This feels like an thesis of the entire novel. Books are a fluid thing and even when we close the pages, when we open them again, the novel has dreamed and has changed. It is not the novel itself, the words have turned into something else, but us, as the readers have changed, even if is just slightly. Within a few minutes of taking a break, we are not the same person that closed the book earlier. We might have forgotten a small detail. We might have made up the true synopsis of what we think Monument Maker may be about but changed it while taking a shower or cutting the grass, only to return to reading with filtering the story now through a different lens. Books are constantly changing because the reader is constantly changing. We change our feelings and interpretation all of the time, and the idea that “no one has ever read the same book” is one hundred percent accurate.
There are so many things I have been thinking about since finishing Monument Maker, and one of them is how important art and artists are to David Keenan and his writings. In both of the novels I have read by him, he has focused on an obscure artist and the people who surround these artists and worship them, turning their following into a small cult. This group, sometimes 20 or 30 people worldwide, are devoted to these artists, even when these said artists really have not released a massive amount of work, sometimes just one obscure book. In Keenans’ world, if someone writes a slim novella or someone paints a few canvases, there is a potential that a group of people will follow this artist, try to learn everything about them, and will obsess over every move that the artist makes. This devotion to the artist, regardless of obscurity, seems to be one of those things that Keenan likes to fantasize about, like how every single little piece of art has the potential to make someone a devout to the artist and his life. This exhibits a sincerity to the value of art in David Keenan’s life, otherwise this phenomenon would not continue to be a major plot in his novels.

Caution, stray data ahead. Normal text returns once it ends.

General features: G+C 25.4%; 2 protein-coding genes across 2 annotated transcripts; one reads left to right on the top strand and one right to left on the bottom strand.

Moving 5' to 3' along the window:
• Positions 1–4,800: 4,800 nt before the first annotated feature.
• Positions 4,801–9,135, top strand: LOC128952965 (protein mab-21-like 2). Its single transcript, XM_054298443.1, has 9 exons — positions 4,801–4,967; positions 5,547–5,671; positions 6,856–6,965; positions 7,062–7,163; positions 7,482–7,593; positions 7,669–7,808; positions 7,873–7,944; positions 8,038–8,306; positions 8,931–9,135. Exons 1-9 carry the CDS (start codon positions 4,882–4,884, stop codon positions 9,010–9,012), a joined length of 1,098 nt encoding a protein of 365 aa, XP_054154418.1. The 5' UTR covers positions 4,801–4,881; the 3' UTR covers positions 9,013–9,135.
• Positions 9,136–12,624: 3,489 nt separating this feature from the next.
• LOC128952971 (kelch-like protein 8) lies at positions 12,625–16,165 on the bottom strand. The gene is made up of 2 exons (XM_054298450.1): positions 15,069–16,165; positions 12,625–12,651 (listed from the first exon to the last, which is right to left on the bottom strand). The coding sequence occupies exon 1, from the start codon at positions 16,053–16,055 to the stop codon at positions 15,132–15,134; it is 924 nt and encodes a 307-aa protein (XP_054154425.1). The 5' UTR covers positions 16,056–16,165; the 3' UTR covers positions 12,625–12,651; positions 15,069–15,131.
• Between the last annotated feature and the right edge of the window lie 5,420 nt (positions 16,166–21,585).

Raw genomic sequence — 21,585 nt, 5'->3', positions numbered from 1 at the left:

As a whole, Monument Maker is a huge and difficult book. I say this in the most loving way possible. I enjoy it because I enjoy the way David Keenan writes, but it is not for everyone. His novel is nonlinear, metaphorical, and really has made me think a great deal about the meaning behind his choices. Some of the sentences are pages long, some of the little details turn into pages of falling down a rabbit hole of information (like the idea that Goya should paint what might possibly be on the flag that is planted on the moon if we were to land in a joint world effort and why). There is not really an imbalance in this book because there is never really much balance. Book Four is far removed from Book One, and the appendixes are just as important to the novel as the four parts, including the science fiction story by Paimon. In the end, it is one of those books that I enjoyed the journey and the difficulty, like I really feel like I accomplished something serious by finishing it and mulling over the multiple meanings. If you are hesitant to read Monument Maker check out Xstabeth first, to get a taste for the way that David Keenan constructs his universe. But who knows, maybe you should just start with Monument Maker. Maybe the book that you read will be completely different than the one that I read. That is how books dream, right?